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Employee privacy versus employer policy

US court rulings cast doubt on privacy policy

Internet Security Threat Report 2014

The electronic workplace is no longer just the cubicle, desk or office. It now encompasses the coffee shop, the hotel room, the back of the taxi, the living room or bedroom. In the workplace, it also includes the water cooler, the restroom, the changing room, and other places. It's not just memos written and documents produced. It is newspaper articles read, sports scores checked, friends chatted with, lovers associated with. People increasingly are living their personal lives – including their most intimate personal lives – online, and online from within the office.

Employees traveling may use the office laptop to have a videoconference with his family, catch up with colleagues, plan a high school reunion, or even complain about problems at work with coworkers. Even unionising and organising activities may be conducted either on work property, work time, or using work supplied or reimbursed technology. The workplace itself may extend to wherever the employee can be reached by a cell phone, satellite phone, or BlackBerry. If an employee submits a hotel bill for reimbursement (including telephone and movies) that gives the employer the right to know what movies the employee is watching. Does it also give the employer the right to know the contents of the telephone call? Sure, they can decide if the call is work-related or personal, but can they arrange with the hotel to wiretap you?

In effect, we have two dichotomies in the privacy/employment context. First, the disconnect between what we say our policy is, and what we actually do. Second, the equally vast disconnect between what employees say is their expectation of privacy, and how they act. While empirically we may know that the employer could monitor us, we would likely be offended if our cubicle were wired, our keystrokes logged and captured, and our cell-phone conversations recorded.

Military intelligence

Lance Corporal Jennifer Long was issued a government computer to use on a government military network. When she was suspected of violations of the military drug use policies (and of criminal laws related to drug use), Marine Corps criminal investigators reviewed the contents of email messages she sent to another military employee who was likewise using a government issued computer over the same government network. The messages were retrieved from the government mail server and later used against Long. On 27 September, 2006, the United States Court of Appeals for the Armed forces had to decide whether Long had any expectation of privacy in these emails.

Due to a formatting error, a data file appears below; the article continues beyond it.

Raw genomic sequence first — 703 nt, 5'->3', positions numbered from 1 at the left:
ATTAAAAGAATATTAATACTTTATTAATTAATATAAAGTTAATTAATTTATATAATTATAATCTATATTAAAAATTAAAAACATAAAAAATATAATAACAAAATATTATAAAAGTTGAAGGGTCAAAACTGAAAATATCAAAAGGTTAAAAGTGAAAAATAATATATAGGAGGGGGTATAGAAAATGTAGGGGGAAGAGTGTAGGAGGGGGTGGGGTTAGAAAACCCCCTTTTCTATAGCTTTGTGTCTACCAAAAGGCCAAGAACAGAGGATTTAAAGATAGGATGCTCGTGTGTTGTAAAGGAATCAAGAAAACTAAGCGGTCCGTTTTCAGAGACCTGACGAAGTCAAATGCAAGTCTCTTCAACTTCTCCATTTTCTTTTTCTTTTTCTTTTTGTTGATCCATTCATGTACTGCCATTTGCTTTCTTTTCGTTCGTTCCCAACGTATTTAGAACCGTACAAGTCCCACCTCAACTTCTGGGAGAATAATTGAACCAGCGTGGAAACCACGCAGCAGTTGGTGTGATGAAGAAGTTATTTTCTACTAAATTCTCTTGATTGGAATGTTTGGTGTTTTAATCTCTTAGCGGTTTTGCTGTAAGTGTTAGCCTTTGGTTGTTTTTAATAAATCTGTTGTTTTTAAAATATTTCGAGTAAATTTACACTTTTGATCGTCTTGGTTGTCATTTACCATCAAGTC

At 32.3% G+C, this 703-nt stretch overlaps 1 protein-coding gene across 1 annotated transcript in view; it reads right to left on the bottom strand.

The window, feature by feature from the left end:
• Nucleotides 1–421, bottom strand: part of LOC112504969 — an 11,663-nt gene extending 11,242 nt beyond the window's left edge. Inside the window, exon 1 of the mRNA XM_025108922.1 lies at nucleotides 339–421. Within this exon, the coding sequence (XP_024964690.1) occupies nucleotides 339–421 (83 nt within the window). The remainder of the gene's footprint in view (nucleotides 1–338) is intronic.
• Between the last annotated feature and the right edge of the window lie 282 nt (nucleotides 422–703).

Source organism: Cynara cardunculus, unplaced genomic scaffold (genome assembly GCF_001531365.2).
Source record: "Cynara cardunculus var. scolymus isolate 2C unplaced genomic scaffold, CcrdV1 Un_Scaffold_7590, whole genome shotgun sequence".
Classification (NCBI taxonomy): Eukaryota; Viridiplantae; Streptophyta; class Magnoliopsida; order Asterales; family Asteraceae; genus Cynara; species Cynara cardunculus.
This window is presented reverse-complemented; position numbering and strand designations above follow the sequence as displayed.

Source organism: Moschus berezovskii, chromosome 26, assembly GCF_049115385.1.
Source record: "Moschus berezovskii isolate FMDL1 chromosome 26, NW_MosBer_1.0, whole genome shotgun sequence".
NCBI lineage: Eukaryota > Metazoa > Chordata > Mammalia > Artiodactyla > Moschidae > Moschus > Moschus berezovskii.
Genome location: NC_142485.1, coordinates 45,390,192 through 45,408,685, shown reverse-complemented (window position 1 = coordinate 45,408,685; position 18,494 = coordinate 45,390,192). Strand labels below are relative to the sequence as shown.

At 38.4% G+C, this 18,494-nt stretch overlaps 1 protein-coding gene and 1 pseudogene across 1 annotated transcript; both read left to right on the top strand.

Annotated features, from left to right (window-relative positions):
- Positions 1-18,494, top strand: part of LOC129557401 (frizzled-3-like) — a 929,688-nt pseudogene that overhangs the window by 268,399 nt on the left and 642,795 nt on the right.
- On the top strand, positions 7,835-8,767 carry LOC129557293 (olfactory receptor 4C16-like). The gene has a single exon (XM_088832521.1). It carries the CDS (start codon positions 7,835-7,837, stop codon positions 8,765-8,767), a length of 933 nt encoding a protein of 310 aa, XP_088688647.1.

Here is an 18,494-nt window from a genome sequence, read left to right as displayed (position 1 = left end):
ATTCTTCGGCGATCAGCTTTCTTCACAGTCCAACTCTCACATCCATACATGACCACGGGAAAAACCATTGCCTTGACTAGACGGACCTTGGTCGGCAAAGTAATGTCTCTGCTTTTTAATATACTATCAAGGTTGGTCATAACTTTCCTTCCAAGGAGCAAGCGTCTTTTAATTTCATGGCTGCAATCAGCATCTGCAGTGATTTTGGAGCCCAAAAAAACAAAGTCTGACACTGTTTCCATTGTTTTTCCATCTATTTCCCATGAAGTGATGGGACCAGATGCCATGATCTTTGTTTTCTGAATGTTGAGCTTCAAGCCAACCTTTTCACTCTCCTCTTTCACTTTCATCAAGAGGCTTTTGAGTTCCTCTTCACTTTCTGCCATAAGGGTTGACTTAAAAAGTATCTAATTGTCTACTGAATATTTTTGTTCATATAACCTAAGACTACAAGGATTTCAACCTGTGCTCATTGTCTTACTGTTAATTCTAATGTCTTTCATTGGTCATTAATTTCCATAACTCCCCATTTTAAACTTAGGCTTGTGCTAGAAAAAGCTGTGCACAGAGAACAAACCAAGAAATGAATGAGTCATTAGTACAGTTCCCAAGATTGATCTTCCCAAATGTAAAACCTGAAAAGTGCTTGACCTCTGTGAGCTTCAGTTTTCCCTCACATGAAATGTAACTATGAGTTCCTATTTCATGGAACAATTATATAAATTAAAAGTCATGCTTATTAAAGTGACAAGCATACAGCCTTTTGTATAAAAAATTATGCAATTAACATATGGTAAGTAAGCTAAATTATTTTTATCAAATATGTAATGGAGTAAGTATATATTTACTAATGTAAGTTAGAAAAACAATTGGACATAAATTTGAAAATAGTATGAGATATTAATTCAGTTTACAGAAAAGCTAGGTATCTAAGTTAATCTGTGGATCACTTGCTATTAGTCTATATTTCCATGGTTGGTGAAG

The starting point for any analysis is, of course, the DoD policy expressed on its warning banner, which stated quite explicitly:

This is a Department of Defense computer system. This computer system, including all related equipment, networks and network devices (specifically including Internet access), are provided only for authorized US Government use. DoD computer systems may be monitored for all lawful purposes, including to ensure that their use is authorised, for management of the system, to facilitate protection against unauthorised access, and to verify security procedures, survivability and operational security.

Monitoring includes active attacks by authorised DoD entities to test or verify the security of this system. During monitoring, information may be examined, recorded, copied and used for authorised purposes. All information, including personal information, placed on or sent over this system may be monitored. Use of this DoD computer system, authorised or unauthorised, constitutes consent to monitoring of this system. Unauthorised use may subject you to criminal prosecution. Evidence of unauthorised use collected during monitoring may be used for administrative, criminal, or other adverse action. Use of this system constitutes consent to monitoring for these purposes.

Seems pretty clear. No expectation of privacy. Government monitoring for any purpose. Government recording for any purpose. Government use of the recorded or intercepted communications for any purpose. Use of the system (even hacking into it) is consent to monitoring.

However, the military court, not usually known for taking a strong privacy stance against the military, found that Long did, in fact have some privacy interests in the contents of her communications. It noted that while the government said it could monitor, it rarely did. It also noted that the case was initiated when the Marine Corps Criminal Investigative Division (CID) – essentially a law enforcement agency, simply decided to inspect the servers to look for evidence of criminal activity.

As the US Supreme Court noted: "[W]hile police, and even administrative enforcement personnel, conduct searches for the primary purpose of obtaining evidence for use in criminal or other enforcement proceedings, employers most frequently need to enter the offices and desks of their employees for legitimate work-related reasons wholly unrelated to illegal conduct."

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